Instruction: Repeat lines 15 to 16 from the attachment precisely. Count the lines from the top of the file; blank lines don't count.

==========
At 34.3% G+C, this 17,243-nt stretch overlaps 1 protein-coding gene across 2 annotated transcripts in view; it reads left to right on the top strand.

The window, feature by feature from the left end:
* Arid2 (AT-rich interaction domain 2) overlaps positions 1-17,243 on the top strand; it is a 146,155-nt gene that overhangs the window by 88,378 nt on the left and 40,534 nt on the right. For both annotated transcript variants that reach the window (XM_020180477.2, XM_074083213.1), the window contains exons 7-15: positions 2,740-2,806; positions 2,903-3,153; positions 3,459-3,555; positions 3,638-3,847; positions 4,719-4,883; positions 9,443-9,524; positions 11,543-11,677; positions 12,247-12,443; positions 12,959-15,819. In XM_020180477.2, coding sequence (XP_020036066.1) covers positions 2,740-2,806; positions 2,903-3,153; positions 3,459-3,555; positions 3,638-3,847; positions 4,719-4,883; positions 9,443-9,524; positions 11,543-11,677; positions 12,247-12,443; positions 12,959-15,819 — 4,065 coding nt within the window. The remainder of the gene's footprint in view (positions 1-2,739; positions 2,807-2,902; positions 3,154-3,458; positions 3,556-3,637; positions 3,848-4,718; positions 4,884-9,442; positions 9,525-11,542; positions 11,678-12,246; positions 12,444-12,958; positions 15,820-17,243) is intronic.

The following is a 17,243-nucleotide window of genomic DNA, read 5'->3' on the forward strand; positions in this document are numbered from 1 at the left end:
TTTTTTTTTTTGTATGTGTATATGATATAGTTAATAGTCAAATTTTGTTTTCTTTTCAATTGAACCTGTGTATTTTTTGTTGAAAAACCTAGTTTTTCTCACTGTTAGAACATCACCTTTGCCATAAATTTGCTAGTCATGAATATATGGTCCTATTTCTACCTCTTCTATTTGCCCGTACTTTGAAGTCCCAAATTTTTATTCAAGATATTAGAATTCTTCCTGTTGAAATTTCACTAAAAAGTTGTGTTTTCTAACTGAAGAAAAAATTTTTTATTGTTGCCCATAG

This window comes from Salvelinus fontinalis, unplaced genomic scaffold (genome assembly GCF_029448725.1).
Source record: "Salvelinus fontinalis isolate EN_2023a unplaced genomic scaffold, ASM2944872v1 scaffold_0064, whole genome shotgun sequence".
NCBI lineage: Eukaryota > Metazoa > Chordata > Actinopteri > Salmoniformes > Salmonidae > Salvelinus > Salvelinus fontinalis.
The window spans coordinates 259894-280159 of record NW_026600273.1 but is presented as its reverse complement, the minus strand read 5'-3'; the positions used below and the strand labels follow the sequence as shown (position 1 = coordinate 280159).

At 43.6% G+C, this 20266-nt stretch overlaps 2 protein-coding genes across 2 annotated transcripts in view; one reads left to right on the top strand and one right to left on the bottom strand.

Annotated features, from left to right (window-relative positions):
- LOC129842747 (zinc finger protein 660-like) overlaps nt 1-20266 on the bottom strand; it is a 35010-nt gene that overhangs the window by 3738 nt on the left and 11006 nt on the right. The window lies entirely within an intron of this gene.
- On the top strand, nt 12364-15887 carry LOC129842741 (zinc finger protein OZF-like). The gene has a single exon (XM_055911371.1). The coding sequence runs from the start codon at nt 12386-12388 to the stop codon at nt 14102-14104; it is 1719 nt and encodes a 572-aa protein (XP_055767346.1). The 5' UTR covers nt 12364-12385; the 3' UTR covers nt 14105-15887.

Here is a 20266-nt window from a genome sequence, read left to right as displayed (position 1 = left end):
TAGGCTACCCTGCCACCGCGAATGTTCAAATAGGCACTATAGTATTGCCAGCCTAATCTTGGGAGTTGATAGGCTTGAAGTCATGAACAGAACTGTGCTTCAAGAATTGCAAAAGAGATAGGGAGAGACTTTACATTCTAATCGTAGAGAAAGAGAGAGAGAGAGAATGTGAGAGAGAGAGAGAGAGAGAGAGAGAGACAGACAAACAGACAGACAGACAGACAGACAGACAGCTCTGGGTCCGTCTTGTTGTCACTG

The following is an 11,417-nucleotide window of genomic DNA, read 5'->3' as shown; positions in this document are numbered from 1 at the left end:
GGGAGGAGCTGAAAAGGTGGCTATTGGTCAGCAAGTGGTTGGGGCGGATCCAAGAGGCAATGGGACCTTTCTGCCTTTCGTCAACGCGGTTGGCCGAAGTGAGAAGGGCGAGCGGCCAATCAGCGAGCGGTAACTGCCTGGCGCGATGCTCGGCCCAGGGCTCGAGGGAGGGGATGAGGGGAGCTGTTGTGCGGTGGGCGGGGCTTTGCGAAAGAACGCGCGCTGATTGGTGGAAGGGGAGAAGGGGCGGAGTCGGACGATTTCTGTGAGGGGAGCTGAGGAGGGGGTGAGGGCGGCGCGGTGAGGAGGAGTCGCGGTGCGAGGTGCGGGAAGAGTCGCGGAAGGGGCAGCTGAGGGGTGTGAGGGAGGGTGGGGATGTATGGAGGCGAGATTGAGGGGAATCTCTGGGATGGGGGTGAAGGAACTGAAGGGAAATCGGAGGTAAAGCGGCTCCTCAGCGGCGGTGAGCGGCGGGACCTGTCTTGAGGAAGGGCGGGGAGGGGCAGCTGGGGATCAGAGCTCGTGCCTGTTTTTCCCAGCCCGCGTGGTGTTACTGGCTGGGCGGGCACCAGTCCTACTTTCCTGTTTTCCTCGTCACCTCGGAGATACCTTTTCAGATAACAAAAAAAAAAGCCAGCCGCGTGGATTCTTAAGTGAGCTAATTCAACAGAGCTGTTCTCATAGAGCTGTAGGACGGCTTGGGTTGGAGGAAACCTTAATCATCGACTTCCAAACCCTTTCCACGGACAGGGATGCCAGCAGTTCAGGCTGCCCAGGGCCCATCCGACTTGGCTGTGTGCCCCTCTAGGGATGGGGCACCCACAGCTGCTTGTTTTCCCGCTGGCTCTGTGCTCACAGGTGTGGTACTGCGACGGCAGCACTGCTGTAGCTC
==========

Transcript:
TAGGCTACCCTGCCACCGCGAATGTTCAAATAGGCACTATAGTATTGCCAGCCTAATCTTGGGAGTTGATAGGCTTGAAGTCATGAACAGAACTGTGCTTCAAGAATTGCAAAAGAGATAGGGAGAGACTTTACATTCTAATCGTAGAGAAAGAGAGAGAGAGAGAATGTGAGAGAGAGAGAGAGAGAGAGAGAGAGACAGACAAACAGACAGACAGACAGACAGACAGACAGCTCTGGGTCCGTCTTGTTGTCACTG

The following is an 11,417-nucleotide window of genomic DNA, read 5'->3' as shown; positions in this document are numbered from 1 at the left end: